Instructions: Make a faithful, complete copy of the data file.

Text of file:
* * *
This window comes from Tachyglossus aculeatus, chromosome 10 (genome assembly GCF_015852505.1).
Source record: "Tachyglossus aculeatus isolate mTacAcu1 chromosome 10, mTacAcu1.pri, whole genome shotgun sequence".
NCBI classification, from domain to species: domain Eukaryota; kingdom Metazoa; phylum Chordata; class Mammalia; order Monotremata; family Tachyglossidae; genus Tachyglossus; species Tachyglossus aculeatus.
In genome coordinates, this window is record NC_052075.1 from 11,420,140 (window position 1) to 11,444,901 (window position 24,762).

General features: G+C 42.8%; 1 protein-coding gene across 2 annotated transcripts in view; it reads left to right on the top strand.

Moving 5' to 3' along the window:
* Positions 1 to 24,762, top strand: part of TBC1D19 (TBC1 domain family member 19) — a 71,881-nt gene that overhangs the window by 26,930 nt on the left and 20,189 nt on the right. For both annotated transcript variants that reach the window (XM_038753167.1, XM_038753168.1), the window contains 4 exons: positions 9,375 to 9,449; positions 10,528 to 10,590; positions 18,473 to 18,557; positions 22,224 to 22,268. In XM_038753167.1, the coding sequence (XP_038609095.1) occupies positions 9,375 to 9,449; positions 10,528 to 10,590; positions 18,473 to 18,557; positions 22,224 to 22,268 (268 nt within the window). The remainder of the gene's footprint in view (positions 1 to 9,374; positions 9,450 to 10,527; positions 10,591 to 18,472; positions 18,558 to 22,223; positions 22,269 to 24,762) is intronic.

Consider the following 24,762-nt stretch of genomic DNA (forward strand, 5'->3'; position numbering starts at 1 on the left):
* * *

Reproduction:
This window comes from Tachyglossus aculeatus, chromosome 10 (genome assembly GCF_015852505.1).
Source record: "Tachyglossus aculeatus isolate mTacAcu1 chromosome 10, mTacAcu1.pri, whole genome shotgun sequence".
NCBI classification, from domain to species: domain Eukaryota; kingdom Metazoa; phylum Chordata; class Mammalia; order Monotremata; family Tachyglossidae; genus Tachyglossus; species Tachyglossus aculeatus.
In genome coordinates, this window is record NC_052075.1 from 11,420,140 (window position 1) to 11,444,901 (window position 24,762).

General features: G+C 42.8%; 1 protein-coding gene across 2 annotated transcripts in view; it reads left to right on the top strand.

Moving 5' to 3' along the window:
* Positions 1 to 24,762, top strand: part of TBC1D19 (TBC1 domain family member 19) — a 71,881-nt gene that overhangs the window by 26,930 nt on the left and 20,189 nt on the right. For both annotated transcript variants that reach the window (XM_038753167.1, XM_038753168.1), the window contains 4 exons: positions 9,375 to 9,449; positions 10,528 to 10,590; positions 18,473 to 18,557; positions 22,224 to 22,268. In XM_038753167.1, the coding sequence (XP_038609095.1) occupies positions 9,375 to 9,449; positions 10,528 to 10,590; positions 18,473 to 18,557; positions 22,224 to 22,268 (268 nt within the window). The remainder of the gene's footprint in view (positions 1 to 9,374; positions 9,450 to 10,527; positions 10,591 to 18,472; positions 18,558 to 22,223; positions 22,269 to 24,762) is intronic.

Consider the following 24,762-nt stretch of genomic DNA (forward strand, 5'->3'; position numbering starts at 1 on the left):